The Doonooch Australian Aboriginal Dancers have just completed a remarkable three week tour of the Northeast United States, enchanting audiences of all ages at every stop. Doonooch Self-Healing Aboriginal Corporation ‘Leads Australia in the orientation and rehabilitation of young people from the consequences of drug and alcohol abuse’The ten member troupe performed ancient dances accompanied by didgeridoo and clap sticks. They also shared Dreamtime stories of the Monero people of Southeast Australia, New South Wales.
Spanning tens of thousands of years, the Monero are among the oldest cultures on Earth. In the last 200 years their homeland has been colonised, resulting in poverty, alcoholism and substance abuse. Many aspects of their language and lore is in danger of being lost forever.
Robert McLeod founded the Doonooch Self-Healing Aboriginal Corporation in 1987, after his own struggle with alcoholism had him to search for a connection with ancient teachings. Now the program ‘Leads Australia in the orientation and rehabilitation of young people from the consequences of drug and alcohol abuse’, says McLeod.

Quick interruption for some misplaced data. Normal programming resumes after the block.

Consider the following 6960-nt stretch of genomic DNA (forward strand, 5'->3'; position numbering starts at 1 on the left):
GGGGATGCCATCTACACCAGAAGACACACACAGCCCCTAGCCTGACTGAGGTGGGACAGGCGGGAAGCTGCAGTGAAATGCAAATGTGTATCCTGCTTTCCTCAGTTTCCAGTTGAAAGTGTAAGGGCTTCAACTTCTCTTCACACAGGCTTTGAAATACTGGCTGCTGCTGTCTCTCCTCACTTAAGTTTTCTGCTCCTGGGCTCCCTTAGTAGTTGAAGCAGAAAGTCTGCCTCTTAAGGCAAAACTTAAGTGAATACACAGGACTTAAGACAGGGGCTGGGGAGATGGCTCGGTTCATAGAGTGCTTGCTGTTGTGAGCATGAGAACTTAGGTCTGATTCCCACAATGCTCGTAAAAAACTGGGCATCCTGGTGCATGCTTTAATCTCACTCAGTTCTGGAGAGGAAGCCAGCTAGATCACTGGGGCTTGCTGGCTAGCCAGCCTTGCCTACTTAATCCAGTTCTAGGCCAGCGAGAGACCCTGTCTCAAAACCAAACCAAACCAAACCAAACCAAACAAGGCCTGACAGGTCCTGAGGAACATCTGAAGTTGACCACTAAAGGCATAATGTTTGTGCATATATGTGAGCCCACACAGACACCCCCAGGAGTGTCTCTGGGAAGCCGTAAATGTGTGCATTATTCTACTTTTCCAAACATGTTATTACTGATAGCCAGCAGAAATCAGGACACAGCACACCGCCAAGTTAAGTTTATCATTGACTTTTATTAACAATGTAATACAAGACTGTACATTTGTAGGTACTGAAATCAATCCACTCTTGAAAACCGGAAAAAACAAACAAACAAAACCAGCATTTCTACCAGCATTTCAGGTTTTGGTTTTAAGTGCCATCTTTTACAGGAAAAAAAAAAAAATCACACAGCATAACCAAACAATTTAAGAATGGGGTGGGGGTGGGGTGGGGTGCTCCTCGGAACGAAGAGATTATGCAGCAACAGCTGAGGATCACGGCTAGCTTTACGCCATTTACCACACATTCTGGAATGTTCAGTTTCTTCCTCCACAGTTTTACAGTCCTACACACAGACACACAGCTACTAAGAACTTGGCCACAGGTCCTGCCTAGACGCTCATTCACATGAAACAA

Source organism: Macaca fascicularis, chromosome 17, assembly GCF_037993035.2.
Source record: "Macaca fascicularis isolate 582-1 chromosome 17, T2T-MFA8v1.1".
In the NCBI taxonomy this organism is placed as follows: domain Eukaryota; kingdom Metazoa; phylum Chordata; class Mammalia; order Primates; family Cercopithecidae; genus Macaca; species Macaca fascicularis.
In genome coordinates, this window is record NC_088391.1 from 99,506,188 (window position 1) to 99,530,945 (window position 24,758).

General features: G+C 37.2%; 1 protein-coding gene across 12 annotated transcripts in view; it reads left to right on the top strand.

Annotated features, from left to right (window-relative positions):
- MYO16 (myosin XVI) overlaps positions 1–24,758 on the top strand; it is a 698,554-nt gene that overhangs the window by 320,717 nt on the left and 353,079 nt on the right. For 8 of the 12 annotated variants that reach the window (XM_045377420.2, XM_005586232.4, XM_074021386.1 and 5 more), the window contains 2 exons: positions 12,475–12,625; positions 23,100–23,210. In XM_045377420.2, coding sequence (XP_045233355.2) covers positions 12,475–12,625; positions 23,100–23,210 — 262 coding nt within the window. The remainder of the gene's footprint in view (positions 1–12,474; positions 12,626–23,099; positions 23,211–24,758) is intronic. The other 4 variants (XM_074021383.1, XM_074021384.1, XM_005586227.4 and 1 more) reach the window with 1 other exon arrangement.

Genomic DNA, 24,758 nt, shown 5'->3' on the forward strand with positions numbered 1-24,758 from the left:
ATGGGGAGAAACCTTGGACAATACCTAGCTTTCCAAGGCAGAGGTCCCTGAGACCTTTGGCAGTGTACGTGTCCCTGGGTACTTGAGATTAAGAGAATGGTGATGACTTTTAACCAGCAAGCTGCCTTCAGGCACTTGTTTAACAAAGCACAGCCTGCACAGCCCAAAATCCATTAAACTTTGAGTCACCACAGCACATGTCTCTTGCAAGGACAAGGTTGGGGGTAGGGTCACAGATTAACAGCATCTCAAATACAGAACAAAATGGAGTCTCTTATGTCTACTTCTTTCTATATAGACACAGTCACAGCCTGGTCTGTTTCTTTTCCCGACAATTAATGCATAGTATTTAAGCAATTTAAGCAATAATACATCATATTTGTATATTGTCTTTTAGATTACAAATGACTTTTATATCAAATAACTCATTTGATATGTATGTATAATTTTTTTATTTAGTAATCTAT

Numbers of Aboriginal men and youth have returned to their towns and villages free of addiction ‘as ambassadors to encourage others to reach for cleaner ideals.’ In gratitude to the earth mother for enabling these forms of displacement to heal, it became important to share culture and lore. Thus the birth of the Doonooch Dancers.
The group has toured abroad for the last three years, but this was their first tour to the United States. Audiences at Lincoln Centre Plaza, the American Museum of Natural History, the South Street Seaport, the Australian Embassy and St Bartholomew’s church on Park Avenue were unanimous in their welcome approval.
Congratulations to the Doonooch Dancers from all at Deadly Vibe, and we look forward to seeing them dance again soon.